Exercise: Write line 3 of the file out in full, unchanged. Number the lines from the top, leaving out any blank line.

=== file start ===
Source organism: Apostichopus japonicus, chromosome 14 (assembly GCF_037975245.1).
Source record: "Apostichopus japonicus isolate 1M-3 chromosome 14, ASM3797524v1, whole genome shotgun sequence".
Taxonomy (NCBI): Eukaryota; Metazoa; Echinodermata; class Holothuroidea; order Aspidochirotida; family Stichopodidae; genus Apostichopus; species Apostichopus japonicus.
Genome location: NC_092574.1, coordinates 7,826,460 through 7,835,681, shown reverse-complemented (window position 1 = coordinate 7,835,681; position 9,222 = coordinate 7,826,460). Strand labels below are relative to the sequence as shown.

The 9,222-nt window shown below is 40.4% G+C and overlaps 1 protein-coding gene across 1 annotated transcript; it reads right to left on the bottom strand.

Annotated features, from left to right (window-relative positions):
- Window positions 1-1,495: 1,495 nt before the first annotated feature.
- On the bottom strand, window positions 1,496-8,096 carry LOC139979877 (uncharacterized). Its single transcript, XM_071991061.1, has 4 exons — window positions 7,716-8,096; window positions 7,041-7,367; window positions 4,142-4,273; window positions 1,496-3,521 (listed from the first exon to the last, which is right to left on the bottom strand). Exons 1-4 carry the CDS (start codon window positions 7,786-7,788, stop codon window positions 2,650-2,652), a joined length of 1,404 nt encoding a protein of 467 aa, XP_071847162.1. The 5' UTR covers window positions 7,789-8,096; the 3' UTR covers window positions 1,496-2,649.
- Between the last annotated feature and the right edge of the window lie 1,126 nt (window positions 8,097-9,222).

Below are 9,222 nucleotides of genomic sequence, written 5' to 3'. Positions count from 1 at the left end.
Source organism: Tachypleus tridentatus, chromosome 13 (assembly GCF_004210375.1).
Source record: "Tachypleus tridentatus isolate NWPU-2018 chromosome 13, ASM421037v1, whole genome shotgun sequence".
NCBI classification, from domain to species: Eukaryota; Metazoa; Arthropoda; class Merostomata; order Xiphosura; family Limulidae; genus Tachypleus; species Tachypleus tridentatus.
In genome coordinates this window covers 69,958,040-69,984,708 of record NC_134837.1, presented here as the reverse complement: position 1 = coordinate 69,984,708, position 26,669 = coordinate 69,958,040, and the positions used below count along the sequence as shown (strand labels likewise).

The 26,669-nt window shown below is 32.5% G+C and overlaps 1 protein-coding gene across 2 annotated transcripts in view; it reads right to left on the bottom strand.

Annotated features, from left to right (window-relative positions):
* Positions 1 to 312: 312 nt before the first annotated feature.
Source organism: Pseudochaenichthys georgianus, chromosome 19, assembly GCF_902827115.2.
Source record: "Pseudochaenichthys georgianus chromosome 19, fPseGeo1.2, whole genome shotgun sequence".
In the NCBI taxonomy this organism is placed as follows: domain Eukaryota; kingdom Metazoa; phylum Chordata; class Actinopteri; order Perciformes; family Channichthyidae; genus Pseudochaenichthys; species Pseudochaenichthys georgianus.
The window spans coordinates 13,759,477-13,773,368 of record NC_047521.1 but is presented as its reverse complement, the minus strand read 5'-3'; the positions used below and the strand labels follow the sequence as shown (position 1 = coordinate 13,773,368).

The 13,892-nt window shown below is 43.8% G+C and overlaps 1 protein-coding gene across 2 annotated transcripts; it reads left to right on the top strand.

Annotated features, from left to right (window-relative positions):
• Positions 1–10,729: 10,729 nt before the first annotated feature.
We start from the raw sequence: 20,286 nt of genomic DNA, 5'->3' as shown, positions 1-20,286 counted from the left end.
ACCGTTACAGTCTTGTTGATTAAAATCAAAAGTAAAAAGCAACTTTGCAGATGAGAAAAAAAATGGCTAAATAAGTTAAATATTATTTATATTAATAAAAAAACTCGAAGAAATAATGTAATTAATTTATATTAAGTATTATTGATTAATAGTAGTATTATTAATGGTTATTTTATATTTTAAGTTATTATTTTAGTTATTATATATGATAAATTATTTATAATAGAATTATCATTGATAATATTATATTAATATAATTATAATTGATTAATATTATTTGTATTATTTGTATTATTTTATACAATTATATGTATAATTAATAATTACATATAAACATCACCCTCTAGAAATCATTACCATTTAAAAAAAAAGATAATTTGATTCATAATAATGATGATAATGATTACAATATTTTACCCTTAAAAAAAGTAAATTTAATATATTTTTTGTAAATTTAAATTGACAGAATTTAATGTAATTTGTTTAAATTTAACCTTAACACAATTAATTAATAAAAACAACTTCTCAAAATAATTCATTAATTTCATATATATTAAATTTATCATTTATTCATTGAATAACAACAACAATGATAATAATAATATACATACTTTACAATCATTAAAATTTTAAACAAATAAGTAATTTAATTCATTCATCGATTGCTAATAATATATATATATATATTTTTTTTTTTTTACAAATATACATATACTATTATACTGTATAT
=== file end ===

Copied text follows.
Taxonomy (NCBI): Eukaryota; Metazoa; Echinodermata; class Holothuroidea; order Aspidochirotida; family Stichopodidae; genus Apostichopus; species Apostichopus japonicus.